Genre: Historical Fiction
Publication Date: March 23, 2010
Publisher: G.P. Putnam’s Sons
Rating: 4 of 5 stars
The Creation of Eve is a novel based on the true but little-known story of Sofonisba Anguissola, the first renowned female artist of the Renaissance. After a scandal in Michelangelo’s workshop, Sofi flees Italy and joins the Spanish court of King Felipe II to be a lady-in-waiting to his young bride. There she becomes embroiled in a love triangle involving the Queen, the King, and the King’s illegitimate half brother, Don Juan. The Creation of Eve combines art, romance, and history from the Golden Age in Spain in a story that asks the question: Can you ever truly know another person’s heart?The Creation of Eve is an interesting book of historical fiction that takes a vivid look into both the life of a female artist in the Renaissance and the interesting lives of the Spanish court under King Felipe II from 1559 to 1568. Sofonisba was a rare and well-known female artist during the Renaissance who got a chance to study under the great Michelangelo. Most of her art consists of portraits, but some of her most charming pieces were painted of her family. One of my favorites is "The Chess Game," painted in 1555, which portrays three of her sisters (the littlest sister has the cutest smile on her face).
It was so easy to be drawn into this artfully written novel that I had to remind myself that it was indeed fiction. Sofonisba is portrayed so realistically--mistakes and all--that I felt like I had gotten to know her personally. Ms. Cullen has obviously done a lot of research into both the life of Sofonisba and King Felipe II's family, and the Author’s Note at the end of the novel is something that I absolutely love to see in a work of historical fiction. Her Note provides a short review of Sofonisba’s life after the events portrayed in the novel, and explains what parts of the story are based on the historical record and what parts she has filled in with conjecture or fiction. I really appreciated having this reference so I could learn more about the real people behind the characters in the novel.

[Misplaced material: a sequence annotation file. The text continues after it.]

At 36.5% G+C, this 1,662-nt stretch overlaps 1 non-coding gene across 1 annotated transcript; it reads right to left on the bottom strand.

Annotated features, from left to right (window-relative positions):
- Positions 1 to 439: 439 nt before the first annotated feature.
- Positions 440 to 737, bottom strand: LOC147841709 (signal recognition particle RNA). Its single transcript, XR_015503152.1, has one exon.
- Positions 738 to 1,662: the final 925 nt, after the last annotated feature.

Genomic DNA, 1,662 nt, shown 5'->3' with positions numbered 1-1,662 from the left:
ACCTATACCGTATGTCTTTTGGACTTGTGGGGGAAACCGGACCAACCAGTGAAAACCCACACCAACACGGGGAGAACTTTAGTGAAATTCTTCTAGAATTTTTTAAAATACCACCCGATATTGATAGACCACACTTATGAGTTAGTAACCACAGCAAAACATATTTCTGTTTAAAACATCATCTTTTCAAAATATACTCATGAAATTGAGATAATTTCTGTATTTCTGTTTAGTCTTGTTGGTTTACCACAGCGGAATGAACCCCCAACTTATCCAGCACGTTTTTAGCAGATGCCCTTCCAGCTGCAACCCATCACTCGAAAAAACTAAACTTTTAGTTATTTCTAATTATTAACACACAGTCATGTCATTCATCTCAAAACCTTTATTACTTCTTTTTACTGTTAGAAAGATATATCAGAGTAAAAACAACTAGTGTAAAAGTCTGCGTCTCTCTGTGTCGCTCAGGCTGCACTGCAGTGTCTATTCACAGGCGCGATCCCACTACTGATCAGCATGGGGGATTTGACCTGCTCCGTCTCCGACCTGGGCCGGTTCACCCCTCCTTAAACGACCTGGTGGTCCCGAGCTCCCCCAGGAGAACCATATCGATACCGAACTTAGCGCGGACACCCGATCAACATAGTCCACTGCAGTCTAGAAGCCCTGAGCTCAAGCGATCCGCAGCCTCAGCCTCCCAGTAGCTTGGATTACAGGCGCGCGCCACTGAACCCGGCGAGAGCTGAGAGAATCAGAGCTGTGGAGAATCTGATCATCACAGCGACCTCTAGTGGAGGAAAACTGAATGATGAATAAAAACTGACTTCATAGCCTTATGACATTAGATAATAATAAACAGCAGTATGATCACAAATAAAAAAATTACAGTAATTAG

This is a lovely book about a fascinating woman. I know that the “scandal” in Michelangelo’s workshop and the reasons for Sofonisba joining the Spanish court are fiction, but they were such a believable and painful series of events in the book. Sofonisba’s position in the Spanish court and her relationships within it were also finely written, bringing these members of the royal family to life. I enjoyed every page.
If you are interested in viewing more of Sofonisba Anguissola's work, click here to see a virtual collection of some of her paintings compiled by Texas A&M Professor Pat Phillippy.
If you'd like to read more about author Lynn Cullen, click here to visit her website. Click here to read Lynn's guest post about the challenges of writing historical fiction and time periods she has never personally experienced. It's a great post, so I hope you have a chance to check it out!
TLC Book Tours page during the month of March to find out more about this great book and talented author.
To purchase the book, visit The Book Depository or an independent bookseller of your choice.
Source: Thank you to TLC Book Tours for including me as a part of this tour and to the publisher for providing me with a review copy of the book.